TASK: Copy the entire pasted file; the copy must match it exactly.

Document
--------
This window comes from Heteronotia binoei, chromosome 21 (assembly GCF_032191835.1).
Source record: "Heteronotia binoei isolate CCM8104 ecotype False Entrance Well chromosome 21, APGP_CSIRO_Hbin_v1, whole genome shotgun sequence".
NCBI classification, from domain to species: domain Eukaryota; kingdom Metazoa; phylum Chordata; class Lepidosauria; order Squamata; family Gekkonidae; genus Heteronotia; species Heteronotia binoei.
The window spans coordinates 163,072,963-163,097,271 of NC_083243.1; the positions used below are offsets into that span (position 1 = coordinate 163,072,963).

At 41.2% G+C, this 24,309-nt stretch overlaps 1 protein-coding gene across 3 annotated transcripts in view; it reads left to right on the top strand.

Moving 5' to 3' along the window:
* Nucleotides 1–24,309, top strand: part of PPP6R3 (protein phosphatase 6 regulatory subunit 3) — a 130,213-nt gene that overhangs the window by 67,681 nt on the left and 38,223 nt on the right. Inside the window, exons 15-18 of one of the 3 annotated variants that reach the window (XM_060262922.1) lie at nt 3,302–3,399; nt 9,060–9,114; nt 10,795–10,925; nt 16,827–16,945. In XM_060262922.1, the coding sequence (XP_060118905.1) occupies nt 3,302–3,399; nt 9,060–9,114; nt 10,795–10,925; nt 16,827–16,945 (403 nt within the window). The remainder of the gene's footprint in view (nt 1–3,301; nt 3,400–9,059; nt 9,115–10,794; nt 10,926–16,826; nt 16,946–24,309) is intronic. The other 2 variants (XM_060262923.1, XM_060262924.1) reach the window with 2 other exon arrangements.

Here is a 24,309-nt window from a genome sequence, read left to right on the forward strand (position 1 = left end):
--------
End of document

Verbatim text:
This window comes from Heteronotia binoei, chromosome 21 (assembly GCF_032191835.1).
Source record: "Heteronotia binoei isolate CCM8104 ecotype False Entrance Well chromosome 21, APGP_CSIRO_Hbin_v1, whole genome shotgun sequence".
NCBI classification, from domain to species: domain Eukaryota; kingdom Metazoa; phylum Chordata; class Lepidosauria; order Squamata; family Gekkonidae; genus Heteronotia; species Heteronotia binoei.
The window spans coordinates 163,072,963-163,097,271 of NC_083243.1; the positions used below are offsets into that span (position 1 = coordinate 163,072,963).

At 41.2% G+C, this 24,309-nt stretch overlaps 1 protein-coding gene across 3 annotated transcripts in view; it reads left to right on the top strand.

Moving 5' to 3' along the window:
* Nucleotides 1–24,309, top strand: part of PPP6R3 (protein phosphatase 6 regulatory subunit 3) — a 130,213-nt gene that overhangs the window by 67,681 nt on the left and 38,223 nt on the right. Inside the window, exons 15-18 of one of the 3 annotated variants that reach the window (XM_060262922.1) lie at nt 3,302–3,399; nt 9,060–9,114; nt 10,795–10,925; nt 16,827–16,945. In XM_060262922.1, the coding sequence (XP_060118905.1) occupies nt 3,302–3,399; nt 9,060–9,114; nt 10,795–10,925; nt 16,827–16,945 (403 nt within the window). The remainder of the gene's footprint in view (nt 1–3,301; nt 3,400–9,059; nt 9,115–10,794; nt 10,926–16,826; nt 16,946–24,309) is intronic. The other 2 variants (XM_060262923.1, XM_060262924.1) reach the window with 2 other exon arrangements.

Here is a 24,309-nt window from a genome sequence, read left to right on the forward strand (position 1 = left end):